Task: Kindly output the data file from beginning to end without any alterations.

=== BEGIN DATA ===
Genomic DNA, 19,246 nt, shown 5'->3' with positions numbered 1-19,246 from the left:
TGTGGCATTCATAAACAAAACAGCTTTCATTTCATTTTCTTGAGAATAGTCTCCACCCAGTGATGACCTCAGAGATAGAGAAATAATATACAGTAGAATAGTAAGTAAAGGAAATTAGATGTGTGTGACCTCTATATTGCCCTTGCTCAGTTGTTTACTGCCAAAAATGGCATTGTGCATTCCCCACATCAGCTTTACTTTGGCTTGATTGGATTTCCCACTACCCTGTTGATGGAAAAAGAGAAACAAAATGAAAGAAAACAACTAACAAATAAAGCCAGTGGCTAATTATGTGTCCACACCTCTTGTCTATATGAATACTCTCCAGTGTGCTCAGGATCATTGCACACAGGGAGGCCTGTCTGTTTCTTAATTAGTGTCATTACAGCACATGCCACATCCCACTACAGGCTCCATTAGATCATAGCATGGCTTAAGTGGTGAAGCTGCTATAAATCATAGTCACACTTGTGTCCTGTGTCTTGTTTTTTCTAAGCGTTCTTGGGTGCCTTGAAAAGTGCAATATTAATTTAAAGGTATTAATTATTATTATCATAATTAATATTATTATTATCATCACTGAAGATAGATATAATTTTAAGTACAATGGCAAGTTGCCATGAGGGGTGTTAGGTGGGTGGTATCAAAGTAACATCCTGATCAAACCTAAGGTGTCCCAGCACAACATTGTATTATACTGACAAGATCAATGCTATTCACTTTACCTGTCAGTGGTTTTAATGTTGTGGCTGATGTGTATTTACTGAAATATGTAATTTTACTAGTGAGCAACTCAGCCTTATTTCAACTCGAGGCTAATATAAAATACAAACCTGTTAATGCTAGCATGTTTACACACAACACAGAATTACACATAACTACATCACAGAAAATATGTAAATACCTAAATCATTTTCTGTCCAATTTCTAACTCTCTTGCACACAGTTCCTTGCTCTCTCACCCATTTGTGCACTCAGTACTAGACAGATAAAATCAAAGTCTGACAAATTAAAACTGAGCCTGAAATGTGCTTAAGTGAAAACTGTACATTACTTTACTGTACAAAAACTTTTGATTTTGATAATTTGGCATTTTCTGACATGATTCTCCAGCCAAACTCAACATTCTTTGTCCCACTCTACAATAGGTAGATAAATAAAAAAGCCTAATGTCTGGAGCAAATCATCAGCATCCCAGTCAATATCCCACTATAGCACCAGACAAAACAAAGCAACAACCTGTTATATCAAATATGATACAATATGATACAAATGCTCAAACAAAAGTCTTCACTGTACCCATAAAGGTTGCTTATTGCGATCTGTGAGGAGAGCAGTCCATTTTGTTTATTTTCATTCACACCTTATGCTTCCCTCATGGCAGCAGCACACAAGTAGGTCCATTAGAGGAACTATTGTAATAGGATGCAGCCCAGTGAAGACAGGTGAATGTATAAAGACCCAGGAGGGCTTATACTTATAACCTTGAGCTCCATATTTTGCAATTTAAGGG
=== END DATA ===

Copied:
Genomic DNA, 19,246 nt, shown 5'->3' with positions numbered 1-19,246 from the left:
TGTGGCATTCATAAACAAAACAGCTTTCATTTCATTTTCTTGAGAATAGTCTCCACCCAGTGATGACCTCAGAGATAGAGAAATAATATACAGTAGAATAGTAAGTAAAGGAAATTAGATGTGTGTGACCTCTATATTGCCCTTGCTCAGTTGTTTACTGCCAAAAATGGCATTGTGCATTCCCCACATCAGCTTTACTTTGGCTTGATTGGATTTCCCACTACCCTGTTGATGGAAAAAGAGAAACAAAATGAAAGAAAACAACTAACAAATAAAGCCAGTGGCTAATTATGTGTCCACACCTCTTGTCTATATGAATACTCTCCAGTGTGCTCAGGATCATTGCACACAGGGAGGCCTGTCTGTTTCTTAATTAGTGTCATTACAGCACATGCCACATCCCACTACAGGCTCCATTAGATCATAGCATGGCTTAAGTGGTGAAGCTGCTATAAATCATAGTCACACTTGTGTCCTGTGTCTTGTTTTTTCTAAGCGTTCTTGGGTGCCTTGAAAAGTGCAATATTAATTTAAAGGTATTAATTATTATTATCATAATTAATATTATTATTATCATCACTGAAGATAGATATAATTTTAAGTACAATGGCAAGTTGCCATGAGGGGTGTTAGGTGGGTGGTATCAAAGTAACATCCTGATCAAACCTAAGGTGTCCCAGCACAACATTGTATTATACTGACAAGATCAATGCTATTCACTTTACCTGTCAGTGGTTTTAATGTTGTGGCTGATGTGTATTTACTGAAATATGTAATTTTACTAGTGAGCAACTCAGCCTTATTTCAACTCGAGGCTAATATAAAATACAAACCTGTTAATGCTAGCATGTTTACACACAACACAGAATTACACATAACTACATCACAGAAAATATGTAAATACCTAAATCATTTTCTGTCCAATTTCTAACTCTCTTGCACACAGTTCCTTGCTCTCTCACCCATTTGTGCACTCAGTACTAGACAGATAAAATCAAAGTCTGACAAATTAAAACTGAGCCTGAAATGTGCTTAAGTGAAAACTGTACATTACTTTACTGTACAAAAACTTTTGATTTTGATAATTTGGCATTTTCTGACATGATTCTCCAGCCAAACTCAACATTCTTTGTCCCACTCTACAATAGGTAGATAAATAAAAAAGCCTAATGTCTGGAGCAAATCATCAGCATCCCAGTCAATATCCCACTATAGCACCAGACAAAACAAAGCAACAACCTGTTATATCAAATATGATACAATATGATACAAATGCTCAAACAAAAGTCTTCACTGTACCCATAAAGGTTGCTTATTGCGATCTGTGAGGAGAGCAGTCCATTTTGTTTATTTTCATTCACACCTTATGCTTCCCTCATGGCAGCAGCACACAAGTAGGTCCATTAGAGGAACTATTGTAATAGGATGCAGCCCAGTGAAGACAGGTGAATGTATAAAGACCCAGGAGGGCTTATACTTATAACCTTGAGCTCCATATTTTGCAATTTAAGGG